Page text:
Guard To Have Its Own Fleet Of Aircraft The
November 3, 2009 -
"It is the first
time in U.S. Air Force history where the service acquired a new airframe
solely owned, operated and maintained by the Air National Guard," said
Lt. Col. Chris Beckman, the ANG's aviation planning and execution chief.
C-27J Spartan is a
medium-sized military transport aircraft. The C-27J is an advanced
derivative of Alenia Aeronautica's G.222 (C-27A Spartan in
The C-27J Spartan, the latest propeller-driven airlifter, is an "extremely rugged" aircraft, designed for austere environments, said Air Force officials. It is about half the size of a C-130 Hercules and has 3.5 cargo pallet positions.
|A C-27J Spartan taxis on the ramp at Redstone Arsenal, Ala., during flight testing in early 2009. Air Force officials plan to add 38 C-27Js to its inventory, which will be operated by the Air National Guard.|
In April, through Resource Management Decision 802, Defense Secretary
Robert Gates moved the C-27J program and its related direct support
mission from the Army to the Air Force.
He added that flying fixed-wing aircraft is not the Army's core
Two Army National
Guard units, Company H, 171st Aviation Regiment from
"The ANG has played a critical role in the development of the C-27J
roadmap to include basing, personnel, aircraft delivery, Air Force
instruction and technical order development and review, service transfer
and planning for operational execution," Colonel Beckman said.
In 1995, Alenia and Lockheed Martin began discussions to improve the
Alenia's G.222 using C-130J's glass cockpit with a more powerful version
of the G.222's T64G engine and four-blade propellers. The companies
began a program for the improved G.222, named C-27J in 1996. This was a
Alenia and Lockheed Martin formed Lockheed Martin Alenia Tactical
Transport Systems (LMATTS) for the development of C-27J in 1997. The
LMATTS joint venture was later dissolved when Lockheed Martin chose to
offer the C-130J as a contender in the same U.S. Army and U.S. Air Force
Joint Cargo Aircraft (JCA) competition in which the C-27J was competing.
Alenia Aeronautica then paired with L-3 Communications to form the
Global Military Aircraft Systems (GMAS) joint venture to market the
C-27J. Boeing Integrated Defense Systems later joined Alenia and L-3
Communications as a GMAS team member.
The C-27J has a 35% increase in range and a 15% faster cruise speed than
the G.222. The Italian Air Force, Hellenic Air Force, Bulgarian Air
Force, Romanian Air Force, United States Army and the United States Air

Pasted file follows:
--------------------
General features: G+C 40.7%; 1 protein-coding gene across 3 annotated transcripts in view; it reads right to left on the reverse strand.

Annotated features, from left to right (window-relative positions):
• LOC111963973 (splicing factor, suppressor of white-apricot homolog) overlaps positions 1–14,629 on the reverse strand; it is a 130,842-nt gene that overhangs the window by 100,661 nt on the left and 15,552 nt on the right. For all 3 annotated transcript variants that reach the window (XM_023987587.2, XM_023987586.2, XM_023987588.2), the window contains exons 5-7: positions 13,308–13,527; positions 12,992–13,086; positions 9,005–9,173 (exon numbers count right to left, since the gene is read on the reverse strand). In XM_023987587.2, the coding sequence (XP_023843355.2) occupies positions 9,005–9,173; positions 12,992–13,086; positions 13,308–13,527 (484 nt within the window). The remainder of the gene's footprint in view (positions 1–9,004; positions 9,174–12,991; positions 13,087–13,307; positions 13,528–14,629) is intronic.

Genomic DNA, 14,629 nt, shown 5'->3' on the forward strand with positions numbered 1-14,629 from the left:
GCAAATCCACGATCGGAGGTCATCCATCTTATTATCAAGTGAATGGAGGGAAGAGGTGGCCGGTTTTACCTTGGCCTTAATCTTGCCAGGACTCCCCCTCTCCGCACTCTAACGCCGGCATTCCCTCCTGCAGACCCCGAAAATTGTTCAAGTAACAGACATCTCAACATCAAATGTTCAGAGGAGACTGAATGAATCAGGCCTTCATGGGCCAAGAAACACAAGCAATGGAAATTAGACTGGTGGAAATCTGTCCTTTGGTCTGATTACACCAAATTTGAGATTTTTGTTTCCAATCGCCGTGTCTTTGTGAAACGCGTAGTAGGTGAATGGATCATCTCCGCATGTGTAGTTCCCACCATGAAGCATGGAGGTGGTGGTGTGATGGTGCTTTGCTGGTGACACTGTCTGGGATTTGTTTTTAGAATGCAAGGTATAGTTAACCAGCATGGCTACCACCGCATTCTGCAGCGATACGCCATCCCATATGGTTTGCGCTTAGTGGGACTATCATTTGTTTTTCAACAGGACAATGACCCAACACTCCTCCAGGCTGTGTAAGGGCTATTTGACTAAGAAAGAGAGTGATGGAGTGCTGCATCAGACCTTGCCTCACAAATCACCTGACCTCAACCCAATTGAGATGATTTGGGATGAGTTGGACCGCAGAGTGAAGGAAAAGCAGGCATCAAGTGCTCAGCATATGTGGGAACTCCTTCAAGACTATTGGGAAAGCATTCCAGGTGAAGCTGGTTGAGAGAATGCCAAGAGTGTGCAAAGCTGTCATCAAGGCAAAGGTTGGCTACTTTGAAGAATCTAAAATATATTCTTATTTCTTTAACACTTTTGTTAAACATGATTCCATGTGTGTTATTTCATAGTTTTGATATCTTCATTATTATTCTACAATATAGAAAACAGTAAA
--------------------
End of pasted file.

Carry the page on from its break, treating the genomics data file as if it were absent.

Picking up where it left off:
Force have ordered the C-27J. Alenia is offering
The GMAS team bid the C-27J in the Joint Cargo Aircraft competition
against Raytheon and EADS North America's C-295. Both the U.S. Army and
Air Force JCA orders combined are expected to top 100 aircraft. The JCA
will eventually replace the existing C-23 Sherpa, C-12 Huron and C-26
Metroliners in the Army National Guard, and will become a substitute
tactical airlift platform for those Air National Guard airlift groups or
airlift wings losing C-130E/H/J aircraft to retirement (C-130E) or Base
Realignment and Closure (BRAC) action redistribution of aircraft
The C-27J had completed the U.S. Department of Defense's Early User
Survey evaluations by November 2006, flying 26 hours and surpassing all
the JCA program requirements. The GMAS team also announced that the
C-27J will be assembled at a facility at Cecil Field,
On 22 June 2007, Raytheon formally protested the award of the JCA
contract to the Alenia C-27J. On 27 September 2007, the GAO announced
that it had denied Raytheon’s protest, thereby allowing the Pentagon to
go ahead with the C-27J procurement. Prior to Raytheon's protest, the
first C-27J aircraft were to begin delivery to the joint US Army-Air
Force test and training program in June 2008. The first flight of a US
C-27J occurred on 17 June 2008.
The C-27J was being considered as a sole-source contract by the
Government of Canada as a future replacement for its current search and
rescue airfleet, the contract being worth approximately C$3 billion as
of January 2007.
The C-27J is a probable contender for a Royal Australian Air Force
requirement for light airlifer to replace its aging DHC-4 Caribou.
The US Air Force is shifting US$32 million from the Pentagon's 2008
budget to purchase a C-27J for the Air Force Special Operations Command.
The AC-27J will be equipped using proven hardware and systems to reduce
On 13 November 2007, the first C-27J was delivered to the Bulgarian Air
The Canadian Forces Air Command has identified the C-27J as one of two
candidates to replace the de Havilland Canada DHC-5 Buffalo and would be
purchasing 15 aircraft.
It was announced on 21 August 2009 that
|©AvStop Online Magazine Contact Us Return To News|
Grab this Headline Animator